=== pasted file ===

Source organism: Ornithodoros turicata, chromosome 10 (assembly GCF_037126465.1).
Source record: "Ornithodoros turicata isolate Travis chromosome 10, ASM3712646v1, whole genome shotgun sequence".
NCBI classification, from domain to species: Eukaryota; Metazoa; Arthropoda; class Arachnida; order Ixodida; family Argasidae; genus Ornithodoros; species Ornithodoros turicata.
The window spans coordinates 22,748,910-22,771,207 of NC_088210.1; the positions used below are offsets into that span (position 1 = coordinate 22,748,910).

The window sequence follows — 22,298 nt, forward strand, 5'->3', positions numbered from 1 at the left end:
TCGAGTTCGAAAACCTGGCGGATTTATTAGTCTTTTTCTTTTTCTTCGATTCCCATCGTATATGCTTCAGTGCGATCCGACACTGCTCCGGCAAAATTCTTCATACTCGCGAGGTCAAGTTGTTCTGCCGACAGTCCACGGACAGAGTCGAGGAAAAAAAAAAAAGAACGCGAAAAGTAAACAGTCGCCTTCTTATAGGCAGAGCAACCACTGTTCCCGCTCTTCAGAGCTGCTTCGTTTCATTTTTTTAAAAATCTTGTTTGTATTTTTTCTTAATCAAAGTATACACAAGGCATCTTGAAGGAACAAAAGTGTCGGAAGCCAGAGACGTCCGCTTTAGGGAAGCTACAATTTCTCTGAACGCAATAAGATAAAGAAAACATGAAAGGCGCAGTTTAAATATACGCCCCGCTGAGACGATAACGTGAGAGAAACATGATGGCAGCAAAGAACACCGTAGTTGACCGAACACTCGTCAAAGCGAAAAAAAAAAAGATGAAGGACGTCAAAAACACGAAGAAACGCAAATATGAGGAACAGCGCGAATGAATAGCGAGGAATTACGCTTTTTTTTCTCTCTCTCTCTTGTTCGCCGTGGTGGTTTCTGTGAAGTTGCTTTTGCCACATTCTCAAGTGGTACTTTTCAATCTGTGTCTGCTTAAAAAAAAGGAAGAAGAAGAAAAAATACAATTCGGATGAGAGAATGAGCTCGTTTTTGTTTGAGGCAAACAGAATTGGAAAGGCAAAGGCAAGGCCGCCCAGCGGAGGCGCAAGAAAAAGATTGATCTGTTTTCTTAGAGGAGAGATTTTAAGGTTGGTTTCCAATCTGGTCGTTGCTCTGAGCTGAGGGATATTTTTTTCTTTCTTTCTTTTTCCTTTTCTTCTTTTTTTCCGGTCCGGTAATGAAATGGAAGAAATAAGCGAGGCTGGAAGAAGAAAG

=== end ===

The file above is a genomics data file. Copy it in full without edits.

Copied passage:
Source organism: Ornithodoros turicata, chromosome 10 (assembly GCF_037126465.1).
Source record: "Ornithodoros turicata isolate Travis chromosome 10, ASM3712646v1, whole genome shotgun sequence".
NCBI classification, from domain to species: Eukaryota; Metazoa; Arthropoda; class Arachnida; order Ixodida; family Argasidae; genus Ornithodoros; species Ornithodoros turicata.
The window spans coordinates 22,748,910-22,771,207 of NC_088210.1; the positions used below are offsets into that span (position 1 = coordinate 22,748,910).

The window sequence follows — 22,298 nt, forward strand, 5'->3', positions numbered from 1 at the left end:
TCGAGTTCGAAAACCTGGCGGATTTATTAGTCTTTTTCTTTTTCTTCGATTCCCATCGTATATGCTTCAGTGCGATCCGACACTGCTCCGGCAAAATTCTTCATACTCGCGAGGTCAAGTTGTTCTGCCGACAGTCCACGGACAGAGTCGAGGAAAAAAAAAAAAGAACGCGAAAAGTAAACAGTCGCCTTCTTATAGGCAGAGCAACCACTGTTCCCGCTCTTCAGAGCTGCTTCGTTTCATTTTTTTAAAAATCTTGTTTGTATTTTTTCTTAATCAAAGTATACACAAGGCATCTTGAAGGAACAAAAGTGTCGGAAGCCAGAGACGTCCGCTTTAGGGAAGCTACAATTTCTCTGAACGCAATAAGATAAAGAAAACATGAAAGGCGCAGTTTAAATATACGCCCCGCTGAGACGATAACGTGAGAGAAACATGATGGCAGCAAAGAACACCGTAGTTGACCGAACACTCGTCAAAGCGAAAAAAAAAAAGATGAAGGACGTCAAAAACACGAAGAAACGCAAATATGAGGAACAGCGCGAATGAATAGCGAGGAATTACGCTTTTTTTTCTCTCTCTCTCTTGTTCGCCGTGGTGGTTTCTGTGAAGTTGCTTTTGCCACATTCTCAAGTGGTACTTTTCAATCTGTGTCTGCTTAAAAAAAAGGAAGAAGAAGAAAAAATACAATTCGGATGAGAGAATGAGCTCGTTTTTGTTTGAGGCAAACAGAATTGGAAAGGCAAAGGCAAGGCCGCCCAGCGGAGGCGCAAGAAAAAGATTGATCTGTTTTCTTAGAGGAGAGATTTTAAGGTTGGTTTCCAATCTGGTCGTTGCTCTGAGCTGAGGGATATTTTTTTCTTTCTTTCTTTTTCCTTTTCTTCTTTTTTTCCGGTCCGGTAATGAAATGGAAGAAATAAGCGAGGCTGGAAGAAGAAAG